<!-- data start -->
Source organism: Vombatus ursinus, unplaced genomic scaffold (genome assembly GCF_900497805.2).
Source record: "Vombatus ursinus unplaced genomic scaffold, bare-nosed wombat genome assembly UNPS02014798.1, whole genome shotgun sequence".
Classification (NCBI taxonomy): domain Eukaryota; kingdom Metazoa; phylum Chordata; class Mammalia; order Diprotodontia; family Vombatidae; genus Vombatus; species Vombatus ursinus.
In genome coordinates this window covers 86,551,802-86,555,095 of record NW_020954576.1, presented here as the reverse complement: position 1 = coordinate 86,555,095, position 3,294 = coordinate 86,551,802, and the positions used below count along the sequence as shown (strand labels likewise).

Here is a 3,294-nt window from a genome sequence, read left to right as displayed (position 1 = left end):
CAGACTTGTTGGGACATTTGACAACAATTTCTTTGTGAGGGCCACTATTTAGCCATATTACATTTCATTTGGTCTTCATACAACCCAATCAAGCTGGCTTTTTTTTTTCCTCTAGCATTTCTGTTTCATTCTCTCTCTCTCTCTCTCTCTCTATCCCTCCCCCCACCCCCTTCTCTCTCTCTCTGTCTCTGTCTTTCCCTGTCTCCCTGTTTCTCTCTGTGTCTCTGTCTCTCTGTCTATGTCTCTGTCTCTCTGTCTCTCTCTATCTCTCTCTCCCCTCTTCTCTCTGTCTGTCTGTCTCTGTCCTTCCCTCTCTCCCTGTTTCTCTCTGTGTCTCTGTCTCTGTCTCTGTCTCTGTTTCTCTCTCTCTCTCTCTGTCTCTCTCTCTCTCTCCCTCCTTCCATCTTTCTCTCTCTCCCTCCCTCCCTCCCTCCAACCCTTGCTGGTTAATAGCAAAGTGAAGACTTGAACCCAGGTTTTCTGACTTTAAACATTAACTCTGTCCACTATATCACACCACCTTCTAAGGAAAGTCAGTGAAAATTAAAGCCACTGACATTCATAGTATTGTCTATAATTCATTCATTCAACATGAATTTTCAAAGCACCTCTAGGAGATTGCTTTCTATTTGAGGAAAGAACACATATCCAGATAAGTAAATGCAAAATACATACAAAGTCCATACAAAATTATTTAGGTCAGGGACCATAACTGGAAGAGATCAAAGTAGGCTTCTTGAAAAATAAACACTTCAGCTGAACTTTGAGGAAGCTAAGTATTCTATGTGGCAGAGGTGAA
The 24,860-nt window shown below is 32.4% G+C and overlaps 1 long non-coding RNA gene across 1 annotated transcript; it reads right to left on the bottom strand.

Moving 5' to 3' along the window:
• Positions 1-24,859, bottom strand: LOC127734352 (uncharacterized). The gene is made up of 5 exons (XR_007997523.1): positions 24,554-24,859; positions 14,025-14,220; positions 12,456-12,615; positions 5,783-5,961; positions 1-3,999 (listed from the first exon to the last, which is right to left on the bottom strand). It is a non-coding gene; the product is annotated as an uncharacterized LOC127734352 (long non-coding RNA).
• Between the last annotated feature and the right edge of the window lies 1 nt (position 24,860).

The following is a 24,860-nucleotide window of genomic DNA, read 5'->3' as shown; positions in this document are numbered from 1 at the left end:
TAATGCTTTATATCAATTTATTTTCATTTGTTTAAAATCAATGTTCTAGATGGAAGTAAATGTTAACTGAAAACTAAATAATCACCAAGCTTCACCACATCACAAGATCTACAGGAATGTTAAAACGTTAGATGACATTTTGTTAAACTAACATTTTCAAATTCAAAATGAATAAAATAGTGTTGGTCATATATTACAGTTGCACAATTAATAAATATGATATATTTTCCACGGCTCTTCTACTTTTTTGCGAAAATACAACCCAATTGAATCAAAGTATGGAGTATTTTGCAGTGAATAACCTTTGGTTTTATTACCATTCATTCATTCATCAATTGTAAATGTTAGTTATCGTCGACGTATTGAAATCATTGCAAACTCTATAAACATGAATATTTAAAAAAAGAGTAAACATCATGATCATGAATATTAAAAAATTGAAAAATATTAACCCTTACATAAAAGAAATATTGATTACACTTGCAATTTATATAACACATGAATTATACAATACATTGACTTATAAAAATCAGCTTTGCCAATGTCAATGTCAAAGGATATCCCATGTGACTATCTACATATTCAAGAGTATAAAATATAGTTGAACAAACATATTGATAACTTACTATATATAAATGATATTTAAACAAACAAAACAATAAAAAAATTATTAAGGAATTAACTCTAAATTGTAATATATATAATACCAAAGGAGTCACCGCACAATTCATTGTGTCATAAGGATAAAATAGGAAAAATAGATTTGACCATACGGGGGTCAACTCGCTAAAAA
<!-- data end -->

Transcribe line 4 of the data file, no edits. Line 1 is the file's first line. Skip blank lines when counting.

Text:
In genome coordinates this window covers 86,551,802-86,555,095 of record NW_020954576.1, presented here as the reverse complement: position 1 = coordinate 86,555,095, position 3,294 = coordinate 86,551,802, and the positions used below count along the sequence as shown (strand labels likewise).